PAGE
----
Ways To Turn Your Hobby Into Profit

Posted on Sep 10 2019 - 10:36am by Editorial Staff

Everyone has a dream to spurn their mind numbing 9-to-5 and turn their passion project into a career. But while some hobbies are just for fun, some can be very profitable as side hustles. It is unrealistic to expect that every theatre geek can become the next Brad Pitt, but there are a myriad of ways you can find fulfillment and get some extra cash by monetizing what you are most passionate about. The trick is to find what makes your hobby unique, and then what makes that unique thing valuable to other people. Goods and services become valuable when they are scarce, so what is something you can do with your expertise in the field that the laymen can’t find most other places? For instance, getting good at building and repairing drones is a great skill to have, because it’s a skill other, more casual drone hobbyists will likely be willing to pay for.

The key here is keeping your hobby fun. This means that the goal isn’t necessarily to turn your hobby into your sole means of making money, but to make your hobby do double duty, by having your source of fun and relaxation also become valuable in another sense. Ideally, you would find ways of monetizing your hobby to the point that you are making a net profit by doing it, rather than spending more money to fund it.

Start a Podcast

Podcasting is having a moment, and it is time to capitalize on it! Podcasting has a pretty low entrance cost comparative to the potential returns. The estimated entrance barrier can be as low as $100 dollars for a good microphone if you already have an editing program for audio, such as garage band, installed on your company, with the upper end of estimates hovering around $1000 for all costs. There are many benefits to working towards a successful podcast, one of them obviously being the sheer profit you’re able to turn with sponsorships and partners. For hobbyists of all stripes, however, a successful podcast can bring in big names specific to your hobby. Imagine being able to interview the biggest names in your hobby, while talking about one of your favorite things in the world.

Incorporate Other Hobbies

Are you a skateboarder who also loves painting Dungeons and Dragons figurines? Auction off a custom skateboard with someone’s custom character. An artist who loves gardening? Sell paintings of your favorite fruits at the farmer’s market. A writer who loves true crime? Make money reviewing true crime documentaries on your blog by incorporating advertising on your website. The combinations are endless! With a little elbow grease, incorporating two (or more!) of your favorite activities is an easy way to keep them both fresh without feeling like you are selling out. Get creative! You never know the niches you might find that need to be filled.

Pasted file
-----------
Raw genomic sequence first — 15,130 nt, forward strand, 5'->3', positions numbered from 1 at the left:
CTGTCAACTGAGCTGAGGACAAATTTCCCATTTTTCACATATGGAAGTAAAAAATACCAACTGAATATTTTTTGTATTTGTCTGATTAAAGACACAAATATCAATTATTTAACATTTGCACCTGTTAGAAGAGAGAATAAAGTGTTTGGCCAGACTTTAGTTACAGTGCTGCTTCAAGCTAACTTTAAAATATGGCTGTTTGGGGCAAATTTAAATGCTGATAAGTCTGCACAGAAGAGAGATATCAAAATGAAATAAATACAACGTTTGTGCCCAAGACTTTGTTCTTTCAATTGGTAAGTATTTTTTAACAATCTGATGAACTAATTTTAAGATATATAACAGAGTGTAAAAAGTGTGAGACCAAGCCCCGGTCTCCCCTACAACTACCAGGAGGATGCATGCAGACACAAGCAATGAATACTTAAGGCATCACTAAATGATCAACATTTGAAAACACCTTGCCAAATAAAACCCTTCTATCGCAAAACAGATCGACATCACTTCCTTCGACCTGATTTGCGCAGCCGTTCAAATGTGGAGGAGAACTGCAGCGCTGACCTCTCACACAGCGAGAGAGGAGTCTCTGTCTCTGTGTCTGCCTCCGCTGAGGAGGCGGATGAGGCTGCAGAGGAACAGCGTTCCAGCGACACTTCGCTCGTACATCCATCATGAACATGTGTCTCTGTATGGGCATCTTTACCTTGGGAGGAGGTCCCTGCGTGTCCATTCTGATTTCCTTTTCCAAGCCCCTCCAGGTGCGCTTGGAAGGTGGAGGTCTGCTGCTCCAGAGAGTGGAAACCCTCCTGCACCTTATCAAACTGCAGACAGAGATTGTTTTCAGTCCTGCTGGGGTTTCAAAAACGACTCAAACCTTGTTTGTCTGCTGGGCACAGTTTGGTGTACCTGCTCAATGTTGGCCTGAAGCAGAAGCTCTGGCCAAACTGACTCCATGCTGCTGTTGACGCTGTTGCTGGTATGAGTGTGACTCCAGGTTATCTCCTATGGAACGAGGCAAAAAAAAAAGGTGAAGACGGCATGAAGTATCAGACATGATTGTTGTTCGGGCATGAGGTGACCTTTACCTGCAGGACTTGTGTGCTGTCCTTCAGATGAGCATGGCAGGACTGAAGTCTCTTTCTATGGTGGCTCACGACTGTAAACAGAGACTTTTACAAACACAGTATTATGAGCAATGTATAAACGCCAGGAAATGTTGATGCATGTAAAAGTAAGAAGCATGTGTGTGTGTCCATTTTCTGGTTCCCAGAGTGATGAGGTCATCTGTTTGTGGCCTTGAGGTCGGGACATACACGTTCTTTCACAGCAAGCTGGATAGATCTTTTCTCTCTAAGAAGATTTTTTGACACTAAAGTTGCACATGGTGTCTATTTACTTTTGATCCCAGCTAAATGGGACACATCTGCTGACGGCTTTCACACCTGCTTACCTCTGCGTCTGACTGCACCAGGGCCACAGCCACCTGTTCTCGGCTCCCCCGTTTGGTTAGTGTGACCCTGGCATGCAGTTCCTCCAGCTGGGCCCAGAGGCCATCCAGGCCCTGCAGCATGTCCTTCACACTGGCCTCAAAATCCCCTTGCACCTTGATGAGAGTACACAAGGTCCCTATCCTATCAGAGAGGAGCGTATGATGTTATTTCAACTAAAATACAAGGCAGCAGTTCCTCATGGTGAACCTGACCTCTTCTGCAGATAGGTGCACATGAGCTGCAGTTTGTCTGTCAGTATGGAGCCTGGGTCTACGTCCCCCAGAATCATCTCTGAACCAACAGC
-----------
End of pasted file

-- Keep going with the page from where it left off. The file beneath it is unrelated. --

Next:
Find a Need

If there is a big learning curve keeping people out of a hobby, help wannabe enthusiasts get over the initial startup hump by offering your tutelage and services! Reddit and hobby specific internet forums are great places to help find newbies in need of guidance. If your hobby lends itself to kit formats, such as cross stitching, sites like Etsy can help you reach a broader audience and smooth out the bumps in your road to eCommerce.

Of course, be sure to do your due diligence whenever you’re looking to monetize a hobby. The laws surrounding needlework are going to be less complex than those surrounding drones or custom handguns, so do your homework. And be state specific. “Wisconsin is one of the toughest states in the nation when it comes to gun laws,” says Kohler and Hart, Milwaukee unlawful sale of a firearm lawyers. You don’t want to be caught off guard if you’re selling custom firearms to newbies. To keep your hobby profitable, or at the least breaking even, be sure to look up relevant statutes on county, state, and federal levels if you’re unsure about the specific legalities surrounding your hobby. Better safe than sorry! Keep it Fun and Know

When to Cut Your Losses

There would be nothing worse than to find that you’ve scaled back hours at your 9-to-5 grind only to find that you’ve replaced it with yet another grind. If you find yourself burning out or no longer taking the same care you used to with your hobby, pump the brakes and examine what has changed. If you’ve tried monetize your hobby and have come out the other side with less love for the sport than you did before, you’ve gone too far. Remember, if you can’t figure out a healthy and sustainable way to make money from the thing you love, you haven’t failed! Maybe you need a new angle, or maybe this isn’t the right side hustle for you. There is no shame in that.

About the Author

Editorial Staff at I2Mag is a team of subject experts.